The good news is that it’s okay. A lot of marriages fail. A lot of kids don’t turn out like their parents hoped. Everyone clings too tightly to things that are bad for them in order to feel like they can make it through. You are no different, not more special than anyone else in the world. You cannot escape the shitty things in life. Your vocation does not protect you.

You, however, can take some steps to protect your loved ones. Here’s the most important thing you can do. Choose your family. Put your family first. If it’s a choice between getting your hospital rounds done today instead of tomorrow and going to your wife’s softball game, go to the game. If you really should write your sermon today and not tomorrow, but your kids need someone to go on the school field trip, put your sermon off. If one of your parishioners is going to the hospital, but your kid had a bad day at school, your parishioner and her family can wait until tomorrow to see you.

Oh, I know what you’re thinking. You have to be there for your church. You have to put them first. “You might be the only face of Jesus some folks ever see.”

Go ahead, say that again to yourself. I know how good it makes you feel: “You might be the only face of Jesus some folks ever see.”

Now, buster, listen up. If you, United Methodist Minister, believe that to be true about yourself, you are either egomaniacal and should quit the ministry now, before you set up some kind of cult and do some real damage to people OR you are a shitty, shitty minister.

It is not your job to be the only face of Jesus some folks ever see. It is your job to help the people in your congregation be Jesus’ face and arms and feet and heart in the world. If Parishioner Joe is thinking about hitting the bottle again and Parishioner Ed knows it but doesn’t feel it’s his job to help–because he thinks it’s only the Pastor’s job to help–then you are failing at your job.

Do you get what I’m saying? If it’s just you doing all the work, you are not doing your job. You’re supposed to be training and motivating the folks you face every Sunday to help–to help each other, to help their communities, to do the hard things for each other they’ve been afraid to do until now.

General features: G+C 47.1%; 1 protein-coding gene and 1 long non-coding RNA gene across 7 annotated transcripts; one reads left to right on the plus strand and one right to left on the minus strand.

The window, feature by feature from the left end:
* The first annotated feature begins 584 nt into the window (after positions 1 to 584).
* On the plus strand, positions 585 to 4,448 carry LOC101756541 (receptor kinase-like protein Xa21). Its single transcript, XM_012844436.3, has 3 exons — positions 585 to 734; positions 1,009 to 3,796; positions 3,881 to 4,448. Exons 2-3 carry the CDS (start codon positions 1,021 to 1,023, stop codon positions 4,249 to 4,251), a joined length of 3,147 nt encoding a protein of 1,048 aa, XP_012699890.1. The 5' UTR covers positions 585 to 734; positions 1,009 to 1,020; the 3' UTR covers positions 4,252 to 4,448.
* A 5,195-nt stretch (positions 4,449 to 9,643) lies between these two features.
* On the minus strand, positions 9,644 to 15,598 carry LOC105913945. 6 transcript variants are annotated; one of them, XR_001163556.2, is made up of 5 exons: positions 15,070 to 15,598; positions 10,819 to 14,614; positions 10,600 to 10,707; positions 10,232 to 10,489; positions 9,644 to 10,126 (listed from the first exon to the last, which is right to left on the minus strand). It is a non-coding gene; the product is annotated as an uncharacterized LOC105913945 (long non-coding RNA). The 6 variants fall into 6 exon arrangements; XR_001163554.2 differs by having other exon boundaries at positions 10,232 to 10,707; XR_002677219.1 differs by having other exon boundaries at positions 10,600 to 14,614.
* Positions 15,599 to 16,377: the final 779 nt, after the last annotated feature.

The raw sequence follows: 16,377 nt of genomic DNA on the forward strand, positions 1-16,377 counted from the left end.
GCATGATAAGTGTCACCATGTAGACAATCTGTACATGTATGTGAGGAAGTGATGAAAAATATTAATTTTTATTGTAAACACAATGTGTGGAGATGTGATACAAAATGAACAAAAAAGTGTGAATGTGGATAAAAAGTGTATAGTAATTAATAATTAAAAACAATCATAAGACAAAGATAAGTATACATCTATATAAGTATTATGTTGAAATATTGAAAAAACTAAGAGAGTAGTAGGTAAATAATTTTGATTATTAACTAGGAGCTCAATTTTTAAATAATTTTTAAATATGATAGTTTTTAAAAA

Choose your family first. When your parishioners call you about your kids–and they will, because, frankly, we ARE sneaking out during the service and sitting on the roof of the church smoking pot, or sneaking out to the lake to make out with the druggies, or fucking whoever we can just to spite you–it’s a test. It’s a way of seeing what’s more important to you, your family or the church. Choose your family.

That doesn’t mean that you should let us off the hook. But it does mean that you should realize that everyone is checking to see where your loyalties lay and some folks are checking to see how far they can push you, how much control over everyone you care about you are willing to cede to your parishioners. If you choose your parishioners over your family at this crucial moment, if you show everyone that you will fix things how the complainers want just because they have the balls to suggest how you should run your life, your life will be a living hell from here on out. And so will your kids lives be.

You may read back over that paragraph and be unsure who I’m recommending you give into–your parishioners or your kids. I’m recommending that you be a parent to your children. In order to be a good parent to your children, you don’t let outside people dictate the how and why of your interactions with your kids or your spouse.

The funny thing is that, if you don’t follow my advice, if you always put your church first and do whatever it is you think is necessary to keep your district superintendent happy and your parishioners fulfilled, you’re going to succeed. You’re going to get bigger churches and have nicer houses.

But dear United Methodist Minister, what does it profit a man that he should gain the whole world but lose his soul?


Aunt B.